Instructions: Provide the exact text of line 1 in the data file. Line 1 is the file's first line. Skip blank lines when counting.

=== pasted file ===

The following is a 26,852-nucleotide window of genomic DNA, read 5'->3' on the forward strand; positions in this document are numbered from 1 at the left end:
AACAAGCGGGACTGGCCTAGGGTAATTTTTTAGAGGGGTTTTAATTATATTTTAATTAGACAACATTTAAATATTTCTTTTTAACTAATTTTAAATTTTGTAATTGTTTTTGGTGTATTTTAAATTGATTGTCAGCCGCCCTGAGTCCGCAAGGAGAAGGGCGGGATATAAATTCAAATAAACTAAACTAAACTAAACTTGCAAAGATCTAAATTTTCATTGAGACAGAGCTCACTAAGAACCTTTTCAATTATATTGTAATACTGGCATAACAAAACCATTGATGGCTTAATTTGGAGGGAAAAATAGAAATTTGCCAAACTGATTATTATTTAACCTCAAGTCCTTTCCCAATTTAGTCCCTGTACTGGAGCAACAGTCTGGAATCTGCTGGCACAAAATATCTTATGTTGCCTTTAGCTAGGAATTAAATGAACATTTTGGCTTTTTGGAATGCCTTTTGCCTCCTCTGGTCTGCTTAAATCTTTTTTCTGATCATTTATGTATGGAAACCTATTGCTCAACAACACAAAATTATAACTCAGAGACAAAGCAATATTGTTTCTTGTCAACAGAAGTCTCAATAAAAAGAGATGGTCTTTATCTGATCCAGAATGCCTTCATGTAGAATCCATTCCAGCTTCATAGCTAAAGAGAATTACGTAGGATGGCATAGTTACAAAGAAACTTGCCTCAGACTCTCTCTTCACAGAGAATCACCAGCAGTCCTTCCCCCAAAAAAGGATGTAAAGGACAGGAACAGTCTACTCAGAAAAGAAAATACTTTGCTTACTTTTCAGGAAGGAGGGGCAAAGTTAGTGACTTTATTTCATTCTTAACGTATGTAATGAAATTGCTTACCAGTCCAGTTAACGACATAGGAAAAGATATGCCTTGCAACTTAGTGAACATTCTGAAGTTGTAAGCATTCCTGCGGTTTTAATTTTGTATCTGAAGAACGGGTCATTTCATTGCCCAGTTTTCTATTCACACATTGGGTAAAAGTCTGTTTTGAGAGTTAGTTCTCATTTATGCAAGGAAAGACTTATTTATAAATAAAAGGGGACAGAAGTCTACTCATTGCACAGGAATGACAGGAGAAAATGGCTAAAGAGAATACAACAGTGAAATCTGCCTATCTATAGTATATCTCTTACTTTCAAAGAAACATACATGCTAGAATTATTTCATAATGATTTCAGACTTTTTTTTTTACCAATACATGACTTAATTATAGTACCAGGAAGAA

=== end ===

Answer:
The following is a 26,852-nucleotide window of genomic DNA, read 5'->3' on the forward strand; positions in this document are numbered from 1 at the left end: